SALT LAKE CITY — A letter issued Wednesday by the Utah Attorney General’s Office said a thorough review found insufficient evidence that Rep. Ken Ivory, R-West Jordan, committed fraud in connection with his work raising money in a public lands fight against the federal government.
Ivory welcomed the news, but added he knew it was a smear campaign with no basis from the outset.
"These allegations were nothing more than desperate attacks by dark D.C. extremists who fear the loss of their stranglehold over western lands," Ivory said.
The Campaign for Accountability out of Washington, D.C., sought fraud investigations of Ivory in Utah, Arizona and Montana in June, alleging Ivory used his position as a state lawmaker to solicit funds on behalf of the American Lands Council, of which he is president.
“Ken Ivory has relied on his position and authority as a Utah state legislator to persuade unsuspecting local officials that if they contribute taxpayer dollars to his charity, they can help their states acquire federal land and increased revenues," Anne Weismann, executive director of the watchdog group, said in a press release issued this summer.
But the Utah attorney general’s letter, signed by Gregory N. Ferbrache, director of the justice division, said it found no likelihood of a conviction of Ivory based on the allegations raised by the watchdog group.
Ferbrache said a select and seasoned panel of prosecutors reviewed the case and no further action will be taken.
“Each agreed independently and collaboratively this case lacks a reasonable likelihood of conviction," the letter states.
House Speaker Greg Hughes, R-Draper, posted this on his political Facebook page in response to the news:
"Rep. Ken Ivory is one of the finest legislators that I've had the privilege to work with. He's a passionate champion of conservative causes that benefit all of Utah. Today's announcement is not surprising, but it does prove that these allegations have no merit and were a waste of time and resources. These outside liberal special interest groups see him as a threat to their left-wing agenda and are attempting to distract him from his continued progress. It will not work."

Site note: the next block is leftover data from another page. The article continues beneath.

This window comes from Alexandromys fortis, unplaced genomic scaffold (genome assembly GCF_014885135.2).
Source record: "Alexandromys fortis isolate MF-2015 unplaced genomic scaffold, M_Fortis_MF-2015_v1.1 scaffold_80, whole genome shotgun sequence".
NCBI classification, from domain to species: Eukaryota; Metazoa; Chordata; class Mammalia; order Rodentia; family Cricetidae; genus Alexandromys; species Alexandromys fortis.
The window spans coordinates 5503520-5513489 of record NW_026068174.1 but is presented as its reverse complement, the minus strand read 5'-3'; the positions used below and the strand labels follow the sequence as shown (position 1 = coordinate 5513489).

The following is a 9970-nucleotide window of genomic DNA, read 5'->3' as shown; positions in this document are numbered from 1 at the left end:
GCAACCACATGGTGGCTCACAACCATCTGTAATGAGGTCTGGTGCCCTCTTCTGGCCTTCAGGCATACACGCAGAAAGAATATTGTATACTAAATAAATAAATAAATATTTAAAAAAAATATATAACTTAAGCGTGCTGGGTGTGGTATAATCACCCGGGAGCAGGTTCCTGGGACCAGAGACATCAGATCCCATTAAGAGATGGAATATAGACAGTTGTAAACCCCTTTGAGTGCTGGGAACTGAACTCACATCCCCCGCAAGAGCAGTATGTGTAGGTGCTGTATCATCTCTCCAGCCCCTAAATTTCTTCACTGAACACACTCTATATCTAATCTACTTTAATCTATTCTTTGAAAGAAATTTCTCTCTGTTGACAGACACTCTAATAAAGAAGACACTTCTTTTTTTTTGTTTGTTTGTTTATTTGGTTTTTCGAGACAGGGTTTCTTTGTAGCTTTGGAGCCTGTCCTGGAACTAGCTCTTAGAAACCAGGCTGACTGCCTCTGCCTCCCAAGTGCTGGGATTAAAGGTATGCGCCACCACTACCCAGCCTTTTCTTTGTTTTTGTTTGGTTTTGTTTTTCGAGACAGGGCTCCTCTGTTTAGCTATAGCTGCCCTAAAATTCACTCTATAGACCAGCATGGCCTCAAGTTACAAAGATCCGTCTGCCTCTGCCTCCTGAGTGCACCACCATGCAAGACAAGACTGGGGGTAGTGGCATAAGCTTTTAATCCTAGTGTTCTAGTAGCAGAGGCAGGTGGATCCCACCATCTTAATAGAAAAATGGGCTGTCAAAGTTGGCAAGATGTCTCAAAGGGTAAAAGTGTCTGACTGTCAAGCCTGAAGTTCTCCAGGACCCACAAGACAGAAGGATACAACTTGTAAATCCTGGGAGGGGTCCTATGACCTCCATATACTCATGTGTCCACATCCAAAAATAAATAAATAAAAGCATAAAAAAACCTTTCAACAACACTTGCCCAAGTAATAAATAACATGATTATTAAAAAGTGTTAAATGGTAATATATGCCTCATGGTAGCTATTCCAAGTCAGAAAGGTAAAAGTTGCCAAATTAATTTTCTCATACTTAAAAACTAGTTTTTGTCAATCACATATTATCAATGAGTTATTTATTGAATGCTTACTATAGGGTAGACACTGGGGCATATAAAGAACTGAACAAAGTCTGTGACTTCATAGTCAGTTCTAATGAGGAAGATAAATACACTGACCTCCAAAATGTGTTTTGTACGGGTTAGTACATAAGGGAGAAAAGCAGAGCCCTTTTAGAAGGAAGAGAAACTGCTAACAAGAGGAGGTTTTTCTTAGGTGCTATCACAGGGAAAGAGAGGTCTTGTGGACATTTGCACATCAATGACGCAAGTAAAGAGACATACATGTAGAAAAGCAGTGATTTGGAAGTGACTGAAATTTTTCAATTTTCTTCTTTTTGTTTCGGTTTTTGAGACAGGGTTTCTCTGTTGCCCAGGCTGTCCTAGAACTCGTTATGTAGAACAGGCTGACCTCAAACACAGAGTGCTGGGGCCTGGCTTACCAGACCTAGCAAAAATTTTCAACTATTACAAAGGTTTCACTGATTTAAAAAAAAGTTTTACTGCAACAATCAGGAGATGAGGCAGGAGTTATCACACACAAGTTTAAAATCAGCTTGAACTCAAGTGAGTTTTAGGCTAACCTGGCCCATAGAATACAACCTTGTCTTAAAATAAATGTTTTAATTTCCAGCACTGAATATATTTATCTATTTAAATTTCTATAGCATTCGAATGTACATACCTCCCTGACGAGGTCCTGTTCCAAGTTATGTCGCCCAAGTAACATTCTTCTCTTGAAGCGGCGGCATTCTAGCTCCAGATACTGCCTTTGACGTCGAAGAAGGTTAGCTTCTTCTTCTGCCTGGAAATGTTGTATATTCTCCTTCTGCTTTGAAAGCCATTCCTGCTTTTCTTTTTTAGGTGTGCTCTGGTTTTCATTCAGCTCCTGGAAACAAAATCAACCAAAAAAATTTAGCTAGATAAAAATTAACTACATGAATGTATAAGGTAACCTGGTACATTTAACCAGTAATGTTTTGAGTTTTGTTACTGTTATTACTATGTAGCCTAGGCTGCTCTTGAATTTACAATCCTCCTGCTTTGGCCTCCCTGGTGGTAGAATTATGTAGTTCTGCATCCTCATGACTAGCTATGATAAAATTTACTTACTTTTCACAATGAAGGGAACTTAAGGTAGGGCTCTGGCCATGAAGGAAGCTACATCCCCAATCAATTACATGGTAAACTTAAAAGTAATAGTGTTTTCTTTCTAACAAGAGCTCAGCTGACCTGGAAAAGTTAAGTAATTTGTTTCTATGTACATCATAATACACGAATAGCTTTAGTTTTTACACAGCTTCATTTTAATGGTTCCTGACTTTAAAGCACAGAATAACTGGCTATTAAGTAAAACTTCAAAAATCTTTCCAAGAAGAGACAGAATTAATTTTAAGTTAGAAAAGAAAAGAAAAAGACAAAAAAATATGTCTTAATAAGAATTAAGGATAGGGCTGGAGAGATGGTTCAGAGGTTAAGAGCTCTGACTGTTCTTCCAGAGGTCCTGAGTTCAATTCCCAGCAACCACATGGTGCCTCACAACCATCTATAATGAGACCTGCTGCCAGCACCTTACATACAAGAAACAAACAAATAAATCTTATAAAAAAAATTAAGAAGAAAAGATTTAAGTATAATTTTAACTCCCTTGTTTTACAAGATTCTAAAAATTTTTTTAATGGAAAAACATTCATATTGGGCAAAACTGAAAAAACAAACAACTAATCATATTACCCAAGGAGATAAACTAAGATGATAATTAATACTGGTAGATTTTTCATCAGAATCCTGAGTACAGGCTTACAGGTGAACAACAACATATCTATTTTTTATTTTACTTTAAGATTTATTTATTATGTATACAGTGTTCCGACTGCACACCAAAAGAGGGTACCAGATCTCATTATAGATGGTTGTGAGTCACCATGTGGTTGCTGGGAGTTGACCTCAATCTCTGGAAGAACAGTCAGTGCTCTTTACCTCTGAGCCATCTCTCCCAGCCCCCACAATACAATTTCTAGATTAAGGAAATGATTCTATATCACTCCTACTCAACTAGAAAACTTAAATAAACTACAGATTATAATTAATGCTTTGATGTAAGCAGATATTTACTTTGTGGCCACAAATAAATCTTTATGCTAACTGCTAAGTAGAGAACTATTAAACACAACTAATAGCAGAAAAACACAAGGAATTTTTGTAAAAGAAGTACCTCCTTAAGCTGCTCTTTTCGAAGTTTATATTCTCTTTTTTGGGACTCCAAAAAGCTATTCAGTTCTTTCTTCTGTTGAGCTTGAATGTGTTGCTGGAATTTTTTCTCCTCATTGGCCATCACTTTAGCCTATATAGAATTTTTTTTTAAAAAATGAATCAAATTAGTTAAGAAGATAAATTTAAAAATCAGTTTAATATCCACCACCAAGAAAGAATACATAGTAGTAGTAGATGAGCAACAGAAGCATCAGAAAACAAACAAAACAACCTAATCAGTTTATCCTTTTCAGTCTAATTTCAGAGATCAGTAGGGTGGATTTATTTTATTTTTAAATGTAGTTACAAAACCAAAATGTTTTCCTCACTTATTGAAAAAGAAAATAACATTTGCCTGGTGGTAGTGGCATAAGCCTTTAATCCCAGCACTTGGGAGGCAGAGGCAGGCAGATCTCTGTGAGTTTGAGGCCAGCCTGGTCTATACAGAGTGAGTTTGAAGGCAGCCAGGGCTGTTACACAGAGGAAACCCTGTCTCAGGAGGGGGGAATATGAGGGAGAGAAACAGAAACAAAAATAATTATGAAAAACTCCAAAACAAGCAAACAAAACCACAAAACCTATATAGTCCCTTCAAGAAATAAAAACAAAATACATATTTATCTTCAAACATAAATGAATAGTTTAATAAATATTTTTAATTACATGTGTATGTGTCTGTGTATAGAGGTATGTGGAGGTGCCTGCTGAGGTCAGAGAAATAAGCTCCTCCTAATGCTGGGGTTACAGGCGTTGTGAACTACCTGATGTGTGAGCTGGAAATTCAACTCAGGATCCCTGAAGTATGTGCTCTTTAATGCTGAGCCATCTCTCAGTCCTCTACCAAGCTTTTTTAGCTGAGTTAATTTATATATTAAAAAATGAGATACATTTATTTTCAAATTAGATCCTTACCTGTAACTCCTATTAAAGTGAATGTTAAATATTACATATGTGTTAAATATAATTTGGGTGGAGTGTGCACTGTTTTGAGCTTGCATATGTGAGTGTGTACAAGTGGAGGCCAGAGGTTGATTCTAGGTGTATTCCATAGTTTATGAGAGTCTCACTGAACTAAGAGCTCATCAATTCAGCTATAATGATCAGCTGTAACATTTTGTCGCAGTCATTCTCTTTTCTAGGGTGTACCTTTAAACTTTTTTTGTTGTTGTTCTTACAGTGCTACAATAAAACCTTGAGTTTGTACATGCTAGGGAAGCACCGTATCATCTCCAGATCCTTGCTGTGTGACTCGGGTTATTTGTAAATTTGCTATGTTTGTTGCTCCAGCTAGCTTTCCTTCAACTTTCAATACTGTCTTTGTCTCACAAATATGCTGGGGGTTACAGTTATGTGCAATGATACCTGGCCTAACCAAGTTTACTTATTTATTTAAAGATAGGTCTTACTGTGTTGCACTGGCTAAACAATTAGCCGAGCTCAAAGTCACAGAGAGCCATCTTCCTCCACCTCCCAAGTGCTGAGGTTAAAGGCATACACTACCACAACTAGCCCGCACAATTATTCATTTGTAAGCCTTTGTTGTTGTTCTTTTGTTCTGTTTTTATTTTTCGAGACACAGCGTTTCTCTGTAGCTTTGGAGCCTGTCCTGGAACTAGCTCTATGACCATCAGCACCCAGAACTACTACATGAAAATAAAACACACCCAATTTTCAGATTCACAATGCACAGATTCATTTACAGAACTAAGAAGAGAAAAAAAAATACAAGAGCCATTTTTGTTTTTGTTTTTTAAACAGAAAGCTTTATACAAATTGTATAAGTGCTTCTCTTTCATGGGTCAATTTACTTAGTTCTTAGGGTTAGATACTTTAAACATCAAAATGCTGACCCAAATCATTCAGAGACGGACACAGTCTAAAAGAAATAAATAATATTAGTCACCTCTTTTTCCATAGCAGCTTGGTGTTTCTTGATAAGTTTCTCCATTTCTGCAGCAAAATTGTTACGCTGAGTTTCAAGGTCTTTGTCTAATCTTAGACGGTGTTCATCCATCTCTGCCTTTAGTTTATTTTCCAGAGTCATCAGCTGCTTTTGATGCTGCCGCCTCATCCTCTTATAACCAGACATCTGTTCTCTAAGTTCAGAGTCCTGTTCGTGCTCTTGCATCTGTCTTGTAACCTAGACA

When it made the call for fraud investigations, Weismann’s organization asserted that Ivory made false claims to get Western states’ local governments to become dues-paying members of the non-profit council, which is leading a charge for states to get title to a majority of federal lands within their borders.
Ivory sponsored the Transfer of Public Lands Act that passed the Utah Legislature in 2012 and was signed into law by Gov. Gary Herbert. Several other states have been jockeying for similar political aims that assert federal land ownership puts them at a disadvantage compared to East Coast counterparts.
Weismann’s organization said Ivory’s American Land Council — which raises money through membership fees — is pursuing a flawed effort to control public lands, despite certain legal analysis that shows it is constitutionally flawed. Other legal reviews have found the movement has constitutional traction.
Weismann’s group, in seeking investigations of fraud in Utah and elsewhere, claimed Ivory’s solicitation of funds from local governments is “tantamount to selling unwilling victims the Brooklyn Bridge.”
Utah is the second of three states to reject pursuing a case against Ivory. In August, the Montana Attorney General’s Office said it found no grounds to investigate further. There's been no word on the status of the issue in Arizona.